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Credit: Jackie Lou

Nurses have a responsibility as health care providers to administer holistic care to their patients. Holistic care is a philosophy dating back to the 1850s — spearheaded by Florence Nightingale — that emphasizes caring for the patient as a whole, not just their physical body. It is one of the very first concepts that nursing students at Penn are taught. It is ingrained into the nursing practice to ensure that we care for the patient’s mental, emotional, and physical health equally. However, we cannot properly care for patients of diverse backgrounds if we are not adequately educated. A majority of our classes either assume that all of our patients are going to be cisgender and heterosexual, or perform the bare minimum of education regarding LGBTQ patients.

As a queer person with a trans partner, I feel it is my duty to bring these concerns to light. I have the privilege of understanding certain aspects of LGBTQ healthcare, simply because I or my partner have lived them. Finding supportive providers and dealing with insurance issues relating to transgender care are very challenging. I don’t claim to be an expert on LGBTQ healthcare, but the fact still stands that important aspects of our education as caretakers are being allowed to fall by the wayside. I can recall multiple instances when a student’s question about LGBTQ-specific healthcare was not adequately answered. It’s also highly likely that there are questions about how aspects of healthcare apply to the LGBTQ population that students just aren’t asking because it hasn’t occurred to them or they don’t know how to ask. Furthermore, there are important considerations regarding the unique healthcare needs of the LGBTQ community, especially hormone replacement therapy and gender-affirming surgery for trans people. Many forms of gender-affirming care change a person’s risk factors for future illnesses and impact what medications they can be given.

A critical role of the nurse is patient education. We explain diagnoses, treatment options, procedures, and more. We are responsible for answering all of our patient’s questions to the best of our ability. This includes treatments like hormone replacement therapy and at least a base understanding of how gender-affirming surgery works. Nurses are also responsible for discussing sex with their patients — making sure they know how to have safe sex if they are sexually active. When a provider is visibly uncomfortable discussing sexual activity with a patient, the patient will be less likely to open up. As someone who has been assumed to be in a cisgender heterosexual relationship before, it’s infuriating, and it makes you want to end the conversation. Having a compassionate nurse that knows how to talk about sex in a way that isn’t exclusively cisgender and heterosexual makes a significant difference. The sad truth is that many high schools don’t adequately teach safe sex practices. It becomes the role of the nurse to fill this gap and educate adolescent patients on safe sex. In order to fill this role, they need to be equipped with knowledge of inclusive sex education.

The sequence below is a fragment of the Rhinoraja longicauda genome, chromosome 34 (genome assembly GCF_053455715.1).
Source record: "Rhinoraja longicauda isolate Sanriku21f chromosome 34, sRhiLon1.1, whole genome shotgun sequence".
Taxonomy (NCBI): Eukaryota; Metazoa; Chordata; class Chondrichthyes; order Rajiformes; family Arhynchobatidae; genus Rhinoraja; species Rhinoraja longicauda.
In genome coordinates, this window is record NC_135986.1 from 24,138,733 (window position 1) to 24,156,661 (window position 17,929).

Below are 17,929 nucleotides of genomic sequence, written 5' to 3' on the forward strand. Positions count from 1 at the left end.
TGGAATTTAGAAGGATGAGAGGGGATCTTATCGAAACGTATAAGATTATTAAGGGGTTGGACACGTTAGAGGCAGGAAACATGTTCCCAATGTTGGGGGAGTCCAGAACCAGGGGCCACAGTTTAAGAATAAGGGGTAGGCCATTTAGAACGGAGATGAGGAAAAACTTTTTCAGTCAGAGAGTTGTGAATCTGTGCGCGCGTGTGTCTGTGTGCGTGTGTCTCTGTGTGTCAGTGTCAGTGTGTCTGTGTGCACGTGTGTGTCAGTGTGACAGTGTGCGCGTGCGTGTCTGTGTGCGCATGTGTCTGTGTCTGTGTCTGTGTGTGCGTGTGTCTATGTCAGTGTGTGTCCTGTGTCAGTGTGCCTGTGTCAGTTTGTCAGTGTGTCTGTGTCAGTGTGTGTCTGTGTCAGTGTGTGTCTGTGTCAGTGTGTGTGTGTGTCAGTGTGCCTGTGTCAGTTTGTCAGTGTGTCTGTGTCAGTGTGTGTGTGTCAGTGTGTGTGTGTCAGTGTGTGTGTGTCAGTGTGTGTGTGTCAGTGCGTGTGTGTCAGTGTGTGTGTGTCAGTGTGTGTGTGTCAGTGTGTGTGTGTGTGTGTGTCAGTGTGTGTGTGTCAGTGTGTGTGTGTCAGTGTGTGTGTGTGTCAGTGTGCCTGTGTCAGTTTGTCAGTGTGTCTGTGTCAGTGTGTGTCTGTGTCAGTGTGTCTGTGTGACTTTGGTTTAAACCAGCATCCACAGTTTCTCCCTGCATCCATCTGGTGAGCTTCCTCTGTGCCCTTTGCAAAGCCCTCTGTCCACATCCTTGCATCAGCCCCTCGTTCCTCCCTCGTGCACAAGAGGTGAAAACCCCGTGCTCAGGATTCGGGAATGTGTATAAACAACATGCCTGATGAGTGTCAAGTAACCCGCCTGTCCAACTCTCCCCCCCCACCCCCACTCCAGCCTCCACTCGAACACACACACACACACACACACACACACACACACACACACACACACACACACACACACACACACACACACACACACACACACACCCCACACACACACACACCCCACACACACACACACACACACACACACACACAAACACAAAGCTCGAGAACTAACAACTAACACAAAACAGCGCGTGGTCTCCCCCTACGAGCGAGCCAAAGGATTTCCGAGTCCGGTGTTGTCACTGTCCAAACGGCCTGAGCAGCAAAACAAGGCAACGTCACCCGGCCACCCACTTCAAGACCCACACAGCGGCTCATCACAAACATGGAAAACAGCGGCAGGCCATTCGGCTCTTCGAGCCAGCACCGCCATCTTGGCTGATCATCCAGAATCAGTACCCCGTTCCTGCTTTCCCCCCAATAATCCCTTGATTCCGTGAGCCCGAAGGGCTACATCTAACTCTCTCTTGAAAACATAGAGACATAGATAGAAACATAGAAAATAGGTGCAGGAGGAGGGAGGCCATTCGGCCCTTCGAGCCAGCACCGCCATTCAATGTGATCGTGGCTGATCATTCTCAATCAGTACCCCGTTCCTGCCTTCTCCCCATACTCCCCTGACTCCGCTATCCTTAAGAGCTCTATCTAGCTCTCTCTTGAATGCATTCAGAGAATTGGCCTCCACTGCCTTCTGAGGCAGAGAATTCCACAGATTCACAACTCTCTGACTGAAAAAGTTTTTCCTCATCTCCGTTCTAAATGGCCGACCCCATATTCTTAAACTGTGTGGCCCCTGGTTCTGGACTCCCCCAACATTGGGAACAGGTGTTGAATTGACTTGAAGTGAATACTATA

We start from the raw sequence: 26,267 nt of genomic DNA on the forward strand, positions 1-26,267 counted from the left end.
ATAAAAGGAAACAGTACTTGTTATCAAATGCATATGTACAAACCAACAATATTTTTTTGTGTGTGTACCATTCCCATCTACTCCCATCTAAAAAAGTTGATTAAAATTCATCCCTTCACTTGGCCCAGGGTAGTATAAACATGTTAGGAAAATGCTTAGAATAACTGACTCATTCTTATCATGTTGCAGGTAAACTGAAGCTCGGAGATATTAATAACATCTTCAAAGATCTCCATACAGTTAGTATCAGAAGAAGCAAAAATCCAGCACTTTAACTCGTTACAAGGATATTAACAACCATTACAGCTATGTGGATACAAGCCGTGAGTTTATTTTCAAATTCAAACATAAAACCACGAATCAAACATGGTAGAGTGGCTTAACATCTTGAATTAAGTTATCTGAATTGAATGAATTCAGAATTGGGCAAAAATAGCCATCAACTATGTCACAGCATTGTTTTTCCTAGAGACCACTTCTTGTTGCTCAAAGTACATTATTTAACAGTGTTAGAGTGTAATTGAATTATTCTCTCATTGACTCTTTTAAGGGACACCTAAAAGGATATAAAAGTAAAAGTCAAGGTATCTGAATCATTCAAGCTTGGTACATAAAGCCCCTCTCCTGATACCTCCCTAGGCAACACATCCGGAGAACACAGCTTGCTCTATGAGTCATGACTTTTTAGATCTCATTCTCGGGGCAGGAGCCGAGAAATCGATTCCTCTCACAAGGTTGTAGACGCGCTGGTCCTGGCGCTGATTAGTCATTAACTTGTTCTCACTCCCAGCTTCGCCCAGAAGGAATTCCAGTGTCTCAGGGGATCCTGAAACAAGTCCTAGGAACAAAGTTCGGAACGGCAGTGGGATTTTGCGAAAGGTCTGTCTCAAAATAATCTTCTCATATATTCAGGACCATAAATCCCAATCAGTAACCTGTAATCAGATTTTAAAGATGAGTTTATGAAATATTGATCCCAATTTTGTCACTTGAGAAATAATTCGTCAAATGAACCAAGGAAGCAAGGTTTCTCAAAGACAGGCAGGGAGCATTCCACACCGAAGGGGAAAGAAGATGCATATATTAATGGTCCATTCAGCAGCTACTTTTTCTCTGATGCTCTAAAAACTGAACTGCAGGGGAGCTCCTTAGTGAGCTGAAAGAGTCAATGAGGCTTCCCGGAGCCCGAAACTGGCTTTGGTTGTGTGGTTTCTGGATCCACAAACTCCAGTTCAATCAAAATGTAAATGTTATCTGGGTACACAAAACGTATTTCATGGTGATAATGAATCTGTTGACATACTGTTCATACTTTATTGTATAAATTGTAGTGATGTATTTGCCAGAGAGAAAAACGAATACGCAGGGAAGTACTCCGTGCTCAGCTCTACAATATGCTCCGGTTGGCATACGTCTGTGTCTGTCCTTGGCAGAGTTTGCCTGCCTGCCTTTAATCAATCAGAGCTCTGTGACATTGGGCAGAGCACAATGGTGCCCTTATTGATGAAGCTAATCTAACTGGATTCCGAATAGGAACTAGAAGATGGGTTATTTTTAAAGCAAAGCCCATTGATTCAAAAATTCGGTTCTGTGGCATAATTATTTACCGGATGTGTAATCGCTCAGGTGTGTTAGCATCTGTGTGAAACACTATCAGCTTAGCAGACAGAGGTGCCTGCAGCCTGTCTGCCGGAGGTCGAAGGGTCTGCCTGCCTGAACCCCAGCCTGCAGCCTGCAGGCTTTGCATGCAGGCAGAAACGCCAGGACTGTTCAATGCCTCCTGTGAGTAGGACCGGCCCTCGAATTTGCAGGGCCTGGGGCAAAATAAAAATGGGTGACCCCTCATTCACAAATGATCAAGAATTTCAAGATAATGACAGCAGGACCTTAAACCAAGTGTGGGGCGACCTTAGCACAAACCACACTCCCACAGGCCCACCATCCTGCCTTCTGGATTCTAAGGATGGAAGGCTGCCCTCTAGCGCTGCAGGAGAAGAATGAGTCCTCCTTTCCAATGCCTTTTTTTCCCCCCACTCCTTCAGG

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As nurses, we are the caretakers of a patient’s mental and emotional well-being. LGBTQ people are almost three times as likely to face mental illness. The suicide attempt rate among transgender people ranges from 32 to 50 percent across countries. It’s a simple fact: being queer isn’t easy. When my mom found out I was bisexual, she told me not to tell anyone. This is a mild reaction compared to those that some people face, and in my experience, a majority of queer people have a similar or worse story about coming out. Many queer people have been subjected to conversion therapy, ostracized by their communities, and thrown out of their homes simply because of their identity. There is a unique kind of trauma associated with that and we as nurses need to understand this about our patients.

My goal here is not to criticize the School of Nursing or my professors. Each class makes an effort to include LGBTQ patients in their teachings, but it’s not enough. LGBTQ patients deserve to have equally competent and caring nurses as straight, cisgender patients. My proposal is this: rather than only scratching the surface of LGBTQ issues in classes, nursing students should be required to take a course on LGBTQ healthcare. As the first ranked nursing school in the world, Penn Nursing has a social responsibility to set the standard for nursing care to be inclusive.

ABIGAIL SWARTZ is a sophomore nursing student from Oakdale, Connecticut. They are a member of Student Nurses Understanding Gender and Sexuality and Vice President of the Alpha Delta Phi Society. Their email is aswartz@nursing.upenn.edu

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